When I was a pre-teen, I read every Nancy Drew and Dana Girls book I could get my hands on. Sure, they were a little campy, but what girl didn’t want to imagine themselves as a pretty super-sleuth, going forth and saving the world? You could do that with a heroine like Nancy Drew.
As an aspiring author, I was also fascinated by Carolyn Keene. What type of woman must she be to be able to turn out so many intriguing stories? Then I found out – she’s not just one woman. She’s a whole team of them (and men, too.)
The Stratemeyer Syndicate, the company that invented Nancy Drew, wanted to use a variety of authors to create the Nancy Drew Mystery series. Instead of producing fifteen books by fifteen different authors, they thought it would be much simpler to use one generic name to be used by all, which makes sense. This way the books would all be side-by-side in a library or store which shelves books alphabetically by author’s last name, making it easier for the readers to find all the books.
When the series began in 1953, Nancy was introduced as a titian-haired (strawberry blonde) beauty with brains, spunk, and a little roadster. She also had a boyfriend named Ned Nickerson. Her father was an attorney, and Nancy helped him solve his most difficult cases, nearly always inciting the ire of the villain, who would proclaim, “If it wasn’t for that Nancy Drew (or meddling girl, or interfering female) I’d have gotten away with this.” The first four novels in the series are “The Secret of the Old Clock,” “The Hidden Staircase,” “The Bungalow Mystery,” and “The Mystery at Lilac Inn.”
As the years progressed, Nancy became more updated, and the writers even went back to earlier publications and removed racial stereotypes and tweaked some outdated plots. Today’s Nancy Drew is a modern version of the original, but the essentials are still the same.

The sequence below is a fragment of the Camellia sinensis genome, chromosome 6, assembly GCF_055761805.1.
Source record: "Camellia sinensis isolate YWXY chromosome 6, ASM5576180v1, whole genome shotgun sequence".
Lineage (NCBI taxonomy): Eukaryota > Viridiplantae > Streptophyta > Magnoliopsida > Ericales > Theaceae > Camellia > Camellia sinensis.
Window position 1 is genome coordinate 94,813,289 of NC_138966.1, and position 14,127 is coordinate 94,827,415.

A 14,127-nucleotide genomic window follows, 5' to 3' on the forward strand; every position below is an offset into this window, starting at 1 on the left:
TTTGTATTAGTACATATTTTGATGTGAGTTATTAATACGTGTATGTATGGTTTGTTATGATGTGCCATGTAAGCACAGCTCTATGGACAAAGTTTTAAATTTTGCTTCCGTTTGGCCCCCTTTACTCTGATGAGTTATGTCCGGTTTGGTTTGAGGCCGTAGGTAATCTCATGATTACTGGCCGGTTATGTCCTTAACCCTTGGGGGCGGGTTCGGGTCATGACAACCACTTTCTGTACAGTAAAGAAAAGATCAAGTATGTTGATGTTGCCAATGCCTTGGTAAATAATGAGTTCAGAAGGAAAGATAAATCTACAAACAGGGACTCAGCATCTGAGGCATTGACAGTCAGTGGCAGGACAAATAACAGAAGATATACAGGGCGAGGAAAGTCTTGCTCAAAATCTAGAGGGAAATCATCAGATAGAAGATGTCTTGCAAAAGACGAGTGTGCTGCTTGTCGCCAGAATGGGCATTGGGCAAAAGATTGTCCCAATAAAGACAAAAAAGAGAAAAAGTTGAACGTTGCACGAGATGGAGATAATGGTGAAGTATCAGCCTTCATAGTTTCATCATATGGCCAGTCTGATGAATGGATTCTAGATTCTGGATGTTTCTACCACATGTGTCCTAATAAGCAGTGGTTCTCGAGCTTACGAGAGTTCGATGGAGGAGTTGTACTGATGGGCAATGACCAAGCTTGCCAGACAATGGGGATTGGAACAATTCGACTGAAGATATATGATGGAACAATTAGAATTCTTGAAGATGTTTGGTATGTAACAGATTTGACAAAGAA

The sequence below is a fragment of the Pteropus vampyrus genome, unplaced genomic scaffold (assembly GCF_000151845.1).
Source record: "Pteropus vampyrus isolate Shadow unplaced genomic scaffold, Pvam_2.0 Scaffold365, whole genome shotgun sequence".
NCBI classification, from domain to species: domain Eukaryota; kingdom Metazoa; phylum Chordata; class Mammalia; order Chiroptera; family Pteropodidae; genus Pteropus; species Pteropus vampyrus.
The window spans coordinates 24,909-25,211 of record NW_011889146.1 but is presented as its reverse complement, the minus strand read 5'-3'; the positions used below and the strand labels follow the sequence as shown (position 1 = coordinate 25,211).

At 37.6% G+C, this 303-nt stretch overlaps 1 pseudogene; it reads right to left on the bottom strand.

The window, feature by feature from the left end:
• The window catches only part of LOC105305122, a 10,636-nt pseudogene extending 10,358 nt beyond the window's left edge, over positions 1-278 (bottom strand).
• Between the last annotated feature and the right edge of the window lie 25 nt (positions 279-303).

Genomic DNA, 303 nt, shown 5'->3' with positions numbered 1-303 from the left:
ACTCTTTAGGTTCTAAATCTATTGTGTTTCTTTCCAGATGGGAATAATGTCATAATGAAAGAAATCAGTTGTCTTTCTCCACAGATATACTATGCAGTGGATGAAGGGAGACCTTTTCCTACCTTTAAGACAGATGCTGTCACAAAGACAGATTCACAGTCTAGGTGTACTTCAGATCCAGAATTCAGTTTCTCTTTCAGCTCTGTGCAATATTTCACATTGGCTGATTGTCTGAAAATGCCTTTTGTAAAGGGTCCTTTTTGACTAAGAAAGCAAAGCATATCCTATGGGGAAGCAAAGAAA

Edna Stratemeyer contributed ten plots to the Nancy series, and her sister Harriet took over from there, authoring twenty-four of her own. Others to bear the title of “Carolyn Keene” were Mildred Wirt Benson, with a total of twenty-three books, three of which became the first three to be released. Walter Karig used the female pseudonym for three books. Leslie McFarlane, James Duncan Lawrence, Nancy Axelrod, Priscilla Doll, Charles Strong, Alma Sasse, Wilhelmina Rankin, George Waller Jr., and Margaret Scherf all contributed as well, making “Carolyn Keene” a very used and very well-known name. In the beginning, each of these authors were paid only $125 per book and they signed a confidentiality statement that they would never divulge their involvement in the project. Well, that must have been lifted, as I was able to find a list of all their names!
Leslie McFarlane began the Dana Girls stories in 1934. Heralded as a “Hardy Boys” for girls, these books feature sisters with a penchant for solving mysteries. They were also ghost-written under the name of Carolyn Keene using the same formula of many authors under one umbrella, but while they were enjoyable, these books never did achieve the popularity of Nancy Drew, who now even has her own line of PC games.